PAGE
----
Modelica.Electrical.Analog.Lines.OLine oline2(r = 0, l = 3.76e-007, g = 0, c = 6.7e-011,

length = 25, N = 199) annotation(Placement(visible = true, transformation(origin =

{53.2688,35.3511}, extent = {{-12,-12},{12,12}}, rotation = 0)));

87

transformation(origin = {-77.4818,-47.9419}, extent = {{-12,-12},{12,12}}, rotation = 0)));

Modelica.Electrical.Analog.Sources.StepVoltage stepvoltage1(V = 1)

annotation(Placement(visible = true, transformation(origin = {-77.9661,-8.88178e-016},

extent = {{-12,12},{12,-12}}, rotation = -90)));

Modelica.Electrical.Analog.Basic.Capacitor capacitor2(C = 1.01e-010)

annotation(Placement(visible = true, transformation(origin = {21.3075,-2.66454e-015},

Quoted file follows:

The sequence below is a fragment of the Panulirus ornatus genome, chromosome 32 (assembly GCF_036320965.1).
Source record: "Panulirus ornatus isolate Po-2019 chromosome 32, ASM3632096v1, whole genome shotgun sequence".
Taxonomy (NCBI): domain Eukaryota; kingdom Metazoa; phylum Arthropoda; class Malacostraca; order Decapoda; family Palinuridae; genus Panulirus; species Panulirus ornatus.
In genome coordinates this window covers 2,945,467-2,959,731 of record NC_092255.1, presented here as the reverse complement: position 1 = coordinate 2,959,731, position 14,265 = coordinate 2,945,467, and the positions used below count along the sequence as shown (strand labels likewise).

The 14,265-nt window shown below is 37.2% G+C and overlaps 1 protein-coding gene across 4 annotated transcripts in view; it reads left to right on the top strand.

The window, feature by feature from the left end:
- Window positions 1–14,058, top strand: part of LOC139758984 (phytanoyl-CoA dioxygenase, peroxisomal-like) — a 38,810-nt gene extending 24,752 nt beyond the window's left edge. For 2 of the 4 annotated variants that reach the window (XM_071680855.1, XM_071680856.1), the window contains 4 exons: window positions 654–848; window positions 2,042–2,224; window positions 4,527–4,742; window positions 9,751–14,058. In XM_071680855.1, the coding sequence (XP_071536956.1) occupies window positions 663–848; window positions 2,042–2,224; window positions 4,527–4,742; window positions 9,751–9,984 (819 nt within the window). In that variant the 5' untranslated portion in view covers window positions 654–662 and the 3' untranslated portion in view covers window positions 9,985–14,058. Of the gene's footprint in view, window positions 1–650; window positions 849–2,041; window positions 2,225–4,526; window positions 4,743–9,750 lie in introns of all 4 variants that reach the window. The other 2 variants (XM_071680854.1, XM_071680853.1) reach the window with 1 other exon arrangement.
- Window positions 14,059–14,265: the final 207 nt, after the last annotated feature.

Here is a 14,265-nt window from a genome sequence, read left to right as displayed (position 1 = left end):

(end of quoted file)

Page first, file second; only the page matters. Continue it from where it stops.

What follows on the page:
extent = {{-12,12},{12,-12}}, rotation = -90)));

Modelica.Electrical.Analog.Basic.Capacitor capacitor1(C = 6.7e-011)

annotation(Placement(visible = true, transformation(origin = {79.4189,0.968523}, extent

= {{-12,12},{12,-12}}, rotation = -90)));

equation

connect(capacitor1.n,ground1.p) annotation(Line(points =

{{79.4189,-11.0315},{78.9346,-11.0315},{78.9346,-35.8354},{-77.4818,-35.8354},{-77.481

8,-35.9419}}));

connect(oline2.p3,ground1.p) annotation(Line(points =

{{53.2688,23.3511},{53.753,23.3511},{53.753,-35.8354},{-77.4818,-35.8354},{-77.4818,-3

5.9419}}));

connect(capacitor2.n,ground1.p) annotation(Line(points =

{{21.3075,-12},{21.7918,-12},{21.7918,-35.8354},{-77.4818,-35.8354},{-77.4818,-35.9419

}}));

connect(oline1.p3,ground1.p) annotation(Line(points =

{{-5.32688,23.8354},{-4.84262,23.8354},{-4.84262,-35.8354},{-77.4818,-35.8354},{-77.48

18,-35.9419}}));

connect(stepvoltage1.n,ground1.p) annotation(Line(points =